Occupy Boston: Is This What Democracy Sounds Like?
BOSTON — President Obama and Gov. Deval Patrick have given their blessing to the “Occupy” movement growing around the country, including here in Boston.
It’s been a week since economic protesters took over Dewey Square in front of Boston’s Federal Reserve building. From the outside, these protesters look like traditional activists, holding signs, chanting complaints. But hearing them is something else. The leaderless organization communicates in the same way they want society to operate.
One thing about the protesters is that they hold a lot of meetings.
“Welcome! Really quick, here’s how we do G.A.,” shouts Marisa Egerstrom. The Harvard Ph.D. student is shouting into a bullhorn.
G.A. stands for General Assembly, where everyone comes to together to talk about logistics or big actions. Today, Egerstrom is facilitating.
“Point of process,” shouts a skinny man with a long beard. “I personally am uncomfortable with the use of a bullhorn. I believe that the people’s mic is an incredibly effective mode of communication.”
But he speaks haltingly, and after each phrase, the crowd of 20 or so people, repeats what he says. So it sounds like this:
Speaker: “I personally am uncomfortable.”
Crowd: “I personally am uncomfortable.”
Speaker: “With the use of a bullhorn.”
Crowd: “With the use of a bullhorn.”
Speaker: “I believe that the people’s mic.”
Crowd: “I believe that the people’s mic.’”
Speaker: “Is an incredibly effective mode of communication.”
Crowd: “Is an incredibly effective mode of communication.”
“The people’s mic” is a way to amplify a speaker’s voice. But it also becomes a ritual to make everyone feel united. Some say it makes them feel empowered.
“Could we have a temperature check on that?,” asks the man with the long beard.
“Temperature check” is how the group gauges opinion on an idea or proposal.
If they like it, they wiggle their fingers in the air. If they don’t, their fingers wiggle downward. Fingers go in front if they’re just so-so.
Three-quarters of the group has to agree on something before a proposal passes, and it can take strenuous debate to get there. That’s especially true when it comes to actions such as demonstrating in front of the State House.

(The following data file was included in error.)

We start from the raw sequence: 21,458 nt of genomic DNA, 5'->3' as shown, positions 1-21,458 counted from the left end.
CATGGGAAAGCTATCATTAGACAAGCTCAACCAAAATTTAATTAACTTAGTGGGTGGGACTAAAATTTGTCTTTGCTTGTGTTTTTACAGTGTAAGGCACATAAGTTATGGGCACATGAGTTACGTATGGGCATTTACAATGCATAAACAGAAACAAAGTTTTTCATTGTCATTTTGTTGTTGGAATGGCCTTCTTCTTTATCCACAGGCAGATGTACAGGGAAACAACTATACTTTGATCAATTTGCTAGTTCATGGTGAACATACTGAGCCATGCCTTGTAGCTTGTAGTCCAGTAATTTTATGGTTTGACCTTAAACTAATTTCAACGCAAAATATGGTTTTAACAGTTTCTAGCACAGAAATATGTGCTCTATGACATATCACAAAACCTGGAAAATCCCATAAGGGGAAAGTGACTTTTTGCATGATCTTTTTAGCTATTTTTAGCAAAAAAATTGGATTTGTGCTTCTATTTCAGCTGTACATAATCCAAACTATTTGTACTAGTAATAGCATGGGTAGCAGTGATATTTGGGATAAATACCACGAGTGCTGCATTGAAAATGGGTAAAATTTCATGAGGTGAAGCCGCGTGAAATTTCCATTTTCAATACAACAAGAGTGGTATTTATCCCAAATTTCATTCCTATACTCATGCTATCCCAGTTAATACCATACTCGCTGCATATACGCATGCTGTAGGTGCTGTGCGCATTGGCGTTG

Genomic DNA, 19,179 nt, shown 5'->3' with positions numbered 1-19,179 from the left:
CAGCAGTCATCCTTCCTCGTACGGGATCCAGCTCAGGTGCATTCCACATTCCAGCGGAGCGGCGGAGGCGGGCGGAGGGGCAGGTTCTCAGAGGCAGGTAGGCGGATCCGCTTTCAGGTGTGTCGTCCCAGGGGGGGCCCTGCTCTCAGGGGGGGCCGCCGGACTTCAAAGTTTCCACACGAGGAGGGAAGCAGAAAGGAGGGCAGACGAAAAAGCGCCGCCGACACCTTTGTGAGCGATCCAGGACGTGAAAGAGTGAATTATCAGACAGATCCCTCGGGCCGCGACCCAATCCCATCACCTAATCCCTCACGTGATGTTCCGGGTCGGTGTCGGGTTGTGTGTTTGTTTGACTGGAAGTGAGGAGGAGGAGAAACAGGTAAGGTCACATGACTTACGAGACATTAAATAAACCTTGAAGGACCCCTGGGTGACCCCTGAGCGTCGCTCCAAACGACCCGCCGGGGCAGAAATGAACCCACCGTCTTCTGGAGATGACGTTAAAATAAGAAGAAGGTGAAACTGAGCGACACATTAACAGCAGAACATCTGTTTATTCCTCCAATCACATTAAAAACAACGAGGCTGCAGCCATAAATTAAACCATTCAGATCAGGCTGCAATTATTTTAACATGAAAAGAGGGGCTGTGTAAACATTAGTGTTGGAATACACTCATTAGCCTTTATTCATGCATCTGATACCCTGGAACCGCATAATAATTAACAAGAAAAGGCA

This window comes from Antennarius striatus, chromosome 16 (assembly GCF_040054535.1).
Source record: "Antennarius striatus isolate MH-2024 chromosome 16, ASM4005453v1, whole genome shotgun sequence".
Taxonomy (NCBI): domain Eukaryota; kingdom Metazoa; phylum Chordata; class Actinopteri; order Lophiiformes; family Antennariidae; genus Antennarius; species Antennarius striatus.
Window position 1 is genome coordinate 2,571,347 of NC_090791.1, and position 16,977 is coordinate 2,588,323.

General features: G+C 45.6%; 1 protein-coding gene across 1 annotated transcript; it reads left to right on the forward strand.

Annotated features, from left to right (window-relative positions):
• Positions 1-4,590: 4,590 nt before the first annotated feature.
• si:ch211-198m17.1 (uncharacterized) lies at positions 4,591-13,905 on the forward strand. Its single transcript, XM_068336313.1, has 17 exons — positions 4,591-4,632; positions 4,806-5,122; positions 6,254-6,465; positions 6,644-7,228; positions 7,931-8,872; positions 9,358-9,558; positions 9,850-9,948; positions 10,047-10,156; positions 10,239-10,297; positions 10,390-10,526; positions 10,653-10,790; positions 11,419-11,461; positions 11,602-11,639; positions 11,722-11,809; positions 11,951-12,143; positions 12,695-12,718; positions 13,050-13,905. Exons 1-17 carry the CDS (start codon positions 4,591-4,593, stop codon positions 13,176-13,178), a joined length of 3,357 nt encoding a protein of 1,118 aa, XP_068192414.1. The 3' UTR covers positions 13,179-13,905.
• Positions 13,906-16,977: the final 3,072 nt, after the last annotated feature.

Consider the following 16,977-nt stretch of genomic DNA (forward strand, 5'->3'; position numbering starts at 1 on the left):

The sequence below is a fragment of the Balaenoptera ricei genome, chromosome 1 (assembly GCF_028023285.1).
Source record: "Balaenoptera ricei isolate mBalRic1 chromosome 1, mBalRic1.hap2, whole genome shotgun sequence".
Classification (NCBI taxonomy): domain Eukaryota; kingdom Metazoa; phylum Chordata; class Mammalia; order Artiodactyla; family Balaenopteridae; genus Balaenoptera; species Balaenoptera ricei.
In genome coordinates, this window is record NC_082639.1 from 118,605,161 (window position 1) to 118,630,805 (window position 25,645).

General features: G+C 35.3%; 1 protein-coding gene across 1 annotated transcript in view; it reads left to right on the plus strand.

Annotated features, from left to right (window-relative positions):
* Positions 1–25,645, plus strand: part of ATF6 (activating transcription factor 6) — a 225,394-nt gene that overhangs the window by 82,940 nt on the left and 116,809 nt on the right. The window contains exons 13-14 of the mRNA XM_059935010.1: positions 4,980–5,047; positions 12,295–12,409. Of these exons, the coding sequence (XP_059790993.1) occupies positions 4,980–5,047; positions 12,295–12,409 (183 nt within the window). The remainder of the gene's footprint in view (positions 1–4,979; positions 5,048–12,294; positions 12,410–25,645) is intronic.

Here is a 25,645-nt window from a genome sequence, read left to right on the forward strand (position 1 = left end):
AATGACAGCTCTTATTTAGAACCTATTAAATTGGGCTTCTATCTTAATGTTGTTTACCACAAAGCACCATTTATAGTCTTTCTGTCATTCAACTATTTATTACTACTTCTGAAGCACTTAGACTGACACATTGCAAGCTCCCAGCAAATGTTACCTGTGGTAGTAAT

“We are the 99 percent! And so are you! We are the 99 percent, and so are you!,” chanted the crowd Monday as they approached the State House. After the march, the group checked in on the success of the march. And even then, they used this strangely formal method for communicating.
Nadeem Mazen: “I also think.”
Crowd: “I also think.”
Mazen: “As part of my personal opinion.”
Crowd: “As part of my personal opinion.”
Mazen: “That the police didn’t just not brutalize us.”
Crowd: “That the police didn’t just not brutalize us.”
Mazen: “They also spent a fortune.”
Crowd:”They also spent a fortune.”
Mazen: “In terms of time and money.”
Crowd: “In terms of time and money.”
Mazen: “Our money.”
Crowd: “Our money.”
Mazen: “Guiding traffic.”
Crowd: “Guiding traffic.”
Mazen: “That was OK with me.”
Crowd: “That was OK with me.”
Most people disagree.
Peter: “I believe that the job of the police.”
Crowd: “I believe that the job of the police.”
Peter: “Is to protect the ruling class.”
Crowd: “Is to protect the ruling class.”
Peter: “A.K.A. the one percent.”
Crowd: “A.K.A. the one percent.”
Peter: “From people like us.”
Crowd: “From people like us.”
By the end, everyone agrees the police as individuals can be good people.
Proponents of this way of communicating say it gives everyone a voice and keeps the movement cohesive.
Jeff Stein, 22, says it’s important to show people “another way of making decisions.”
“Demonstrating that shows that we can build another world just in this very small sense,” Stein says.
The consensus process and many of the rituals trace their roots to anti-Vietnam war activists. Specifically Quaker activists, who were dissatisfied with the mainstream Quaker church’s response to that war. The group then became the Movement for a New Society, which played a big role in protests against the war nuclear industry.
Stein recognizes this isn’t the most efficient way to do things. But he thinks the benefits of inclusiveness far outweigh any need for efficiency.
But it’s this model that eventually undid the Movement for a New Society. That group eventually disbanded, because getting 3/4 consensus was just too limiting. Members also eventually disagreed about the importance of having a leader.